Jones tapped someone to serve as an adviser on the pilot and on follow-up efforts after it was over, too: Ranta.
“The family members of abusive active-duty members kind of get lost in the whole military machine,” Ranta told HuffPost. “In my case, [Air Force leaders] were definitely more concerned about my abuser than they were about me and my son. It just is unfortunate that it took something so extreme for people to jump into action to make things right.”
“But that it happened at all, I’m grateful for,” she added, referring to finally getting some help from the Air Force. “It’s a story of women helping women.”
Air Force Major Jessica Padoemthontaweekij poses with five Thai students at the Air Command and Staff College. They are the first women ever admitted to the prestigious military school in Thailand.
For all the work that Jones put into making diversity and equity a priority within the Air Force, she said she never became a target of right-wing lawmakers or news outlets eager to accuse the Biden administration of pushing “woke” policies that reduce people to identity politics. To the contrary, Fox News glorified Jones’ change affecting pregnant female pilots.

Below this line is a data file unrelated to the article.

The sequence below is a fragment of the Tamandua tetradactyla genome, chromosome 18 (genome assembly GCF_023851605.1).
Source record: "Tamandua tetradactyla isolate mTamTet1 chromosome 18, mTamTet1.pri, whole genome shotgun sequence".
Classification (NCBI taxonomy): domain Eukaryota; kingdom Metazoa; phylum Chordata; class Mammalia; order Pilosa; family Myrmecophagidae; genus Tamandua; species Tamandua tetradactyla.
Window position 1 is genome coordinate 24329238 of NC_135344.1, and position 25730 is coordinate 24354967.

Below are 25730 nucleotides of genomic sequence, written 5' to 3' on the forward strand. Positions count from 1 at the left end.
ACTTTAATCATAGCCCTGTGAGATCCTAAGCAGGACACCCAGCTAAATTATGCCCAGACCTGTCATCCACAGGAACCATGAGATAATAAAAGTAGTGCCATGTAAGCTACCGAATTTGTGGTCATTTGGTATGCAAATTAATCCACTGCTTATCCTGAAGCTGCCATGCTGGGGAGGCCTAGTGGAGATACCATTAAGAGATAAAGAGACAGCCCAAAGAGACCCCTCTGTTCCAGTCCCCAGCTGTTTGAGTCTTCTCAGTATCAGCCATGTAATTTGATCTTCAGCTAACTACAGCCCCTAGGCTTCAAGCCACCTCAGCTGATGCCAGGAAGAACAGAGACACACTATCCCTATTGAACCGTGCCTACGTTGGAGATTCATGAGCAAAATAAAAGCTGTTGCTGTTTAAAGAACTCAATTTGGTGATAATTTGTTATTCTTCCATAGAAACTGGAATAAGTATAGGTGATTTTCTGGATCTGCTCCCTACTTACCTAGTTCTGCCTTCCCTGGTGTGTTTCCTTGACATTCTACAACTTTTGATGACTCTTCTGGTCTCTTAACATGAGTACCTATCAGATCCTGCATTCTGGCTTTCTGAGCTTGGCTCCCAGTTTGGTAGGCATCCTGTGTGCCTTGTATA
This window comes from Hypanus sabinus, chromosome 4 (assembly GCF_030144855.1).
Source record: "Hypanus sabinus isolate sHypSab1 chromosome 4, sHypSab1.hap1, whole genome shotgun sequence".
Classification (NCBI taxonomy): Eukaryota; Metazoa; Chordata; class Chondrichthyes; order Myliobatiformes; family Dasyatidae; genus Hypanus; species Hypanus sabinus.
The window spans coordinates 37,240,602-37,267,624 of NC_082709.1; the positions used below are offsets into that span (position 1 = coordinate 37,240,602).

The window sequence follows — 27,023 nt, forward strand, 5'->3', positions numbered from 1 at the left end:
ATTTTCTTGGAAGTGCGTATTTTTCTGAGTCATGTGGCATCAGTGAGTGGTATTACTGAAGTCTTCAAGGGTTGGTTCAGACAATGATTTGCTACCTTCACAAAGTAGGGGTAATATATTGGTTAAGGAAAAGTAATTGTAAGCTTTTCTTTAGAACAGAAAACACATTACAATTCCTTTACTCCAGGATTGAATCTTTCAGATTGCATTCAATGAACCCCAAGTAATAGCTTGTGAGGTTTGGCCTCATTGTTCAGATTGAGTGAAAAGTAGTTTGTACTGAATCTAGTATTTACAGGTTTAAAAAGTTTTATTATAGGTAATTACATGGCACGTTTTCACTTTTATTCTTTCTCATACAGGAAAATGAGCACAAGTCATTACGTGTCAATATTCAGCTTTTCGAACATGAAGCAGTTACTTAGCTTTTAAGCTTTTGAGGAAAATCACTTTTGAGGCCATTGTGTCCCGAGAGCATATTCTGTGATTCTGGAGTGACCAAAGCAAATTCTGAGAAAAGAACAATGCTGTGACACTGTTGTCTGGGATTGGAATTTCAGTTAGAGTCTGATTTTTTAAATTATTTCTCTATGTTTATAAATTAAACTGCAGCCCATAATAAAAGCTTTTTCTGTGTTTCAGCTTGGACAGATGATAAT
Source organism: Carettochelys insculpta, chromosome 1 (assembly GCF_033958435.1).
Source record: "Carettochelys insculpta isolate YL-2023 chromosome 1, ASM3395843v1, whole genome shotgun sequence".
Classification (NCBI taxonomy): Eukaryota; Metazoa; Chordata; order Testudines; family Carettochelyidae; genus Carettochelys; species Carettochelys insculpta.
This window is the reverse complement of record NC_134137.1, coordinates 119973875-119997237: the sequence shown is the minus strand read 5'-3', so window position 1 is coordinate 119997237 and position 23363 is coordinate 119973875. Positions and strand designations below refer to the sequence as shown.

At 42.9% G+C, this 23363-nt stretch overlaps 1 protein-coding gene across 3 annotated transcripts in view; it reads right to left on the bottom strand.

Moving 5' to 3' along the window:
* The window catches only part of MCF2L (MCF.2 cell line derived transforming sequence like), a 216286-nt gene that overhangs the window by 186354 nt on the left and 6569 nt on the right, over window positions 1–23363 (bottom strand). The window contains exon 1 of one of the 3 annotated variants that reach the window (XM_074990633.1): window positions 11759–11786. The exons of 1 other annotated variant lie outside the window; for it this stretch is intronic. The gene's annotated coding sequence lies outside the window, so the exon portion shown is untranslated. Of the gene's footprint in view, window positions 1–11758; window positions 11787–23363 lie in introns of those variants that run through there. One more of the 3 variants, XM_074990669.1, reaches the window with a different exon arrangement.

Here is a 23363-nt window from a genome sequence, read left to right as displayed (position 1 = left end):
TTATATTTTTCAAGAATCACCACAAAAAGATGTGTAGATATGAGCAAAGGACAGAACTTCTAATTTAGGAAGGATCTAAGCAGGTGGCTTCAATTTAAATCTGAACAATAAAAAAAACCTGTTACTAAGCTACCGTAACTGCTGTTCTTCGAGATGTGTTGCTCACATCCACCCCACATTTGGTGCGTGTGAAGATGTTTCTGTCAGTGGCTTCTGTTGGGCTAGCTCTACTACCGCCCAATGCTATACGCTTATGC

It’s hard to say what the lasting effects will be of Jones’ efforts. It’s not because she just left, but because every presidential administration brings in a new team of people with their own ideas about the right policies to push.
Jones isn’t worried about it. She put in the time to gather data on most of everything she did, and crafted policies based on what the data found. Besides, as former President Barack Obama used to say about Republicans’ failed efforts to repeal the Affordable Care Act, it’s a lot easier to give someone a benefit than it is to take it away.
“Part of the key to that will be the people who are impacted by these things, how loud of a voice they raise,” Jones said. “Good luck to the person that wants to now tell pregnant women, ‘Oh actually, we’re going back to the old policy where you couldn’t even apply to keep flying when you were pregnant.’”
Need help? In the U.S., call 1-800-799-SAFE (7233) for the National Domestic Violence Hotline.